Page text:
Look out — the hotel “convenience” wave is spreading.
That’s some blockbuster! Movie theater charges 50-cent “service fee” on ticket.
Andrea Saint James needed to rent a car in Los Angeles when she attended her friend Mary Morgan’s wedding.
Remember the hornet’s nest we stirred up a few months back when we called for an end to the airlines’
Don’t look now, but one of the most unfair fees in corporate America is about to get even more unfair.
If you feel like you paid too much for your last car rental, you may be right.
At the intersection of Highway 20 and Highway 101 in Willits, Calif., you’ll find three service stations. But look closely before you pump gas, otherwise you could pay a lot more than you expect.
Ward Chartier almost choked on his breakfast croissant he ordered at Oakland International Airport recently.
From time to time, I get an email from one of you that makes me want to say, “That’s ridiculous!”
Ruth Hartmann has to cancel her yoga retreat to Costa Rica after she lands in the hospital. Why is her resort asking her to pay an extra $400 for a vacation she can’t take?
Nick Pilolla thought he’d made a reservation at the Renaissance Aruba Beach Resort & Casino through Otel.com, a European travel website.
Last month, I reported on the possible re-emergence of energy fees in the hotel industry. Today, I have some good news for you — and an update from the hotel that allegedly charged the fee to one guest.
The Oyster Bay Beach Resort is a highrise hotel in St. Martin that promises guests white sand beaches, “breathtaking” views of the Caribbean and a “paradise found.”
When Linda Krasowski’s daughter Caitlin landed in London on her way to Malta, she was greeted with an unexpected fee. An Air Malta representative asked her to pay $250 because one of her checked bags was 10 pounds over the limit.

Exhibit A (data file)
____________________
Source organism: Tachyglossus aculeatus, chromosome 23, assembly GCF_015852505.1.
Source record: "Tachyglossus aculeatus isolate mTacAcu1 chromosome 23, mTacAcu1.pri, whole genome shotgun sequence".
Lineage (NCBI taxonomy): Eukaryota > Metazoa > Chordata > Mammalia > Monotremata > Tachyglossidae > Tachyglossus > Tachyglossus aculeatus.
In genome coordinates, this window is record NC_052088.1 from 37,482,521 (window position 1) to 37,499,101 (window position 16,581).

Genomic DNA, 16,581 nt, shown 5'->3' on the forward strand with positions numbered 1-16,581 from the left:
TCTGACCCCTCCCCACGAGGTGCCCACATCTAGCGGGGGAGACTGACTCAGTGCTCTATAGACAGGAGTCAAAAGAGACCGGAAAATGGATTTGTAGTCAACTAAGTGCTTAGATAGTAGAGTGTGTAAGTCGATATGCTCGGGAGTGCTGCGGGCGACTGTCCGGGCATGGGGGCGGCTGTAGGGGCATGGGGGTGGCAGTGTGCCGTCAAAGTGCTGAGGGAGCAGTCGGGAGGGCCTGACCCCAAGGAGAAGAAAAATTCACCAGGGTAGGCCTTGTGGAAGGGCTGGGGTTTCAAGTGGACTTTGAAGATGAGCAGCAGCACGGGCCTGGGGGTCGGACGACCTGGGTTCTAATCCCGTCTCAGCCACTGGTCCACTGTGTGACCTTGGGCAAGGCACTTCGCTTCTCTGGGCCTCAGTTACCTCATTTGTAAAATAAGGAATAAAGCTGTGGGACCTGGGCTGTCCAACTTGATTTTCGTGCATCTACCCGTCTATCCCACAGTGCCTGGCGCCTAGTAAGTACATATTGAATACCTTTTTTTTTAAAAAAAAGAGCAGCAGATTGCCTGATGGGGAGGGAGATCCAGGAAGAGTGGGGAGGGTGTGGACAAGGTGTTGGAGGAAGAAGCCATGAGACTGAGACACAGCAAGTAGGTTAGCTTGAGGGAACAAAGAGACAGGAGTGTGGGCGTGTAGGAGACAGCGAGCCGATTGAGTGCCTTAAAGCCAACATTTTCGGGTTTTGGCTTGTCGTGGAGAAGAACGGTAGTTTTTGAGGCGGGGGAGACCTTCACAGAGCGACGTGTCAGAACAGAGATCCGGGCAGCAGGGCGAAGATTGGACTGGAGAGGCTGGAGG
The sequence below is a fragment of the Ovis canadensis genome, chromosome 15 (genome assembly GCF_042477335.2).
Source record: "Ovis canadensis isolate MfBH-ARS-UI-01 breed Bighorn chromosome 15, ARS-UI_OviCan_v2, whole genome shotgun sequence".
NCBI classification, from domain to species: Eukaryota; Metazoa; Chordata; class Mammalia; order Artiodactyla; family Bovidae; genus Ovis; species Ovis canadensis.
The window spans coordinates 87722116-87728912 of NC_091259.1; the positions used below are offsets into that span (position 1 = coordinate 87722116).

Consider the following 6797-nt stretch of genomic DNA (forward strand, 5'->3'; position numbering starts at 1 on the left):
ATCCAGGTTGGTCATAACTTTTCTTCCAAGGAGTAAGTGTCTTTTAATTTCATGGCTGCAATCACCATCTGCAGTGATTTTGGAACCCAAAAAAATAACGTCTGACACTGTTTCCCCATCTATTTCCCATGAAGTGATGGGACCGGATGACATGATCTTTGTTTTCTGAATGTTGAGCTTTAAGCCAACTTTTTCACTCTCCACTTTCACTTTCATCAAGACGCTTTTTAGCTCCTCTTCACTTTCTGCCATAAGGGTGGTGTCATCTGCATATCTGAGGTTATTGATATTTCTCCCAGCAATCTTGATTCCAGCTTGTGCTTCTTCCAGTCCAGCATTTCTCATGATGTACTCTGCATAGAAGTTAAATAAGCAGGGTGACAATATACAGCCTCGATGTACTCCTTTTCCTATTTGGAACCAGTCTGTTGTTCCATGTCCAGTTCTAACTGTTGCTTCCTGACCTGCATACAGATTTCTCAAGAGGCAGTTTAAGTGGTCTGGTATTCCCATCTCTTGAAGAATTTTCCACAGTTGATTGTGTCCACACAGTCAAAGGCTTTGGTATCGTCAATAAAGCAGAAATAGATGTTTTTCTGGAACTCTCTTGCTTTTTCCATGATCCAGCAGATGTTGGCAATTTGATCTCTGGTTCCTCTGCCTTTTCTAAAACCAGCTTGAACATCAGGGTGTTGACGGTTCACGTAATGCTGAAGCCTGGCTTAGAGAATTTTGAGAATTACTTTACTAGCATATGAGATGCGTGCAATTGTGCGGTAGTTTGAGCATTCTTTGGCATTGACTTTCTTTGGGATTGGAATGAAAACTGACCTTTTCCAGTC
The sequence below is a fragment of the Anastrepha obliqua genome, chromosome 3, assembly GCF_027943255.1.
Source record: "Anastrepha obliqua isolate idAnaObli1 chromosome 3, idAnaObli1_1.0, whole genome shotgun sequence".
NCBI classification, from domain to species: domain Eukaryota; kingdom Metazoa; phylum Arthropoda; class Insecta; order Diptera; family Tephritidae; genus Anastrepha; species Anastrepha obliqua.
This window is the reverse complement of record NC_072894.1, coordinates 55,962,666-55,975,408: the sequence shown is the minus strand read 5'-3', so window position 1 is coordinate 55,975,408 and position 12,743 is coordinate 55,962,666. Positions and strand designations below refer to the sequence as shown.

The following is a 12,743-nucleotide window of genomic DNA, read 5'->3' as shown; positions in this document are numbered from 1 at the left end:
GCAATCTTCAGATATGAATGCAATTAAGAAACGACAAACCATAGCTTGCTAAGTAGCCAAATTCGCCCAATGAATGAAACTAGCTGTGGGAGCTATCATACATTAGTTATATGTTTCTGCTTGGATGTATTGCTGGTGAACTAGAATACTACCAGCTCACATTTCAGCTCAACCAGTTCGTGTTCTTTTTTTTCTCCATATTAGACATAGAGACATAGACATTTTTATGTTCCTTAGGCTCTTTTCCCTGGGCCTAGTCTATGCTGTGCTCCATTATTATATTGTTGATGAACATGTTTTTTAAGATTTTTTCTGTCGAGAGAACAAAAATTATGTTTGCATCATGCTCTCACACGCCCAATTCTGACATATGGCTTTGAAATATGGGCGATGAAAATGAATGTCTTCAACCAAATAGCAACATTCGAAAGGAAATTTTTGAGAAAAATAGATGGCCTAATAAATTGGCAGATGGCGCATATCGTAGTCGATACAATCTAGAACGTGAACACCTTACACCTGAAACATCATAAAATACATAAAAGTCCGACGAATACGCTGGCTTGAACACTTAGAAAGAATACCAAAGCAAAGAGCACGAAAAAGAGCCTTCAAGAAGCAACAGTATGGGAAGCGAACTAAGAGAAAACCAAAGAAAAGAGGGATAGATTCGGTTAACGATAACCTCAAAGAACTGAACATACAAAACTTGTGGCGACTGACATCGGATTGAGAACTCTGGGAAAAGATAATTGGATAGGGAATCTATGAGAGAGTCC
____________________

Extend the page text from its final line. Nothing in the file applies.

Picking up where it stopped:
Surprise! Marriott demands an extra 200 Euros when Hari Doraisamy and his family check into the Brussels Marriott. The reason? He’s traveling with two kids. Does he have to pay?
When Sylvia Dawson tried to book airline tickets from New York to London for a group traveling next month, she was taken aback by the fare.
When Stacey Koprince rents a car with her partner in Hilton Head, SC, there’s an additional driver fee of $5 a day – a fee Enterprise had promised not to charge. What now?
Cruises used to be billed as “all-inclusive” experiences. But as I report in my latest National Geographic Traveler column, some
There’s something for everyone on a cruise. And I don’t mean that the same way your travel agent or cruise line does.
When Betty Lees booked a flight from Philadelphia to Cancun, Mexico, recently, her confirmation contained an odd relic from the past: a request for a “non-smoking” seat. It also contained a nasty whiff of the future — a $9.50 charge for the seat.
In yet another sign that the Transportation Department is serious about protecting the rights of consumers, the government this morning
Resort fees. Mandatory tips. Concierge surcharges. If you’ve stayed at a hotel in the last few years, you’ve become accustomed — if not anesthetized — to these annoying extras. You expect them. You’re indifferent to them when they appear on your bill. You shouldn’t be.
It used to be so simple: The price you were quoted for an airline ticket, rental car or cruise used to be the price you actually paid.
Here’s a story about an airline doing the wrong thing, then the right thing, and then a confusing thing.
When Drew Tipton tried to add a few more days to his Avis rental, he expected to pay the daily rate. But wait, what’s this on the bill? A $10 rental extension fee?
Call it the “missed flight” penalty. Katerina Naumenko, a medical student in Grenada, had to shell out an extra $742 when she missed a connecting flight in Port of Spain, Trinidad.
Leslie Kelley’s room rate at InterContinental’s Barclay New York was an astonishingly low $129 a night. Astonishing, because the published room rate is $329 a night. And astonishing, because of the extras the hotel allegedly tried to add to her bill to make up for some of the lost revenue.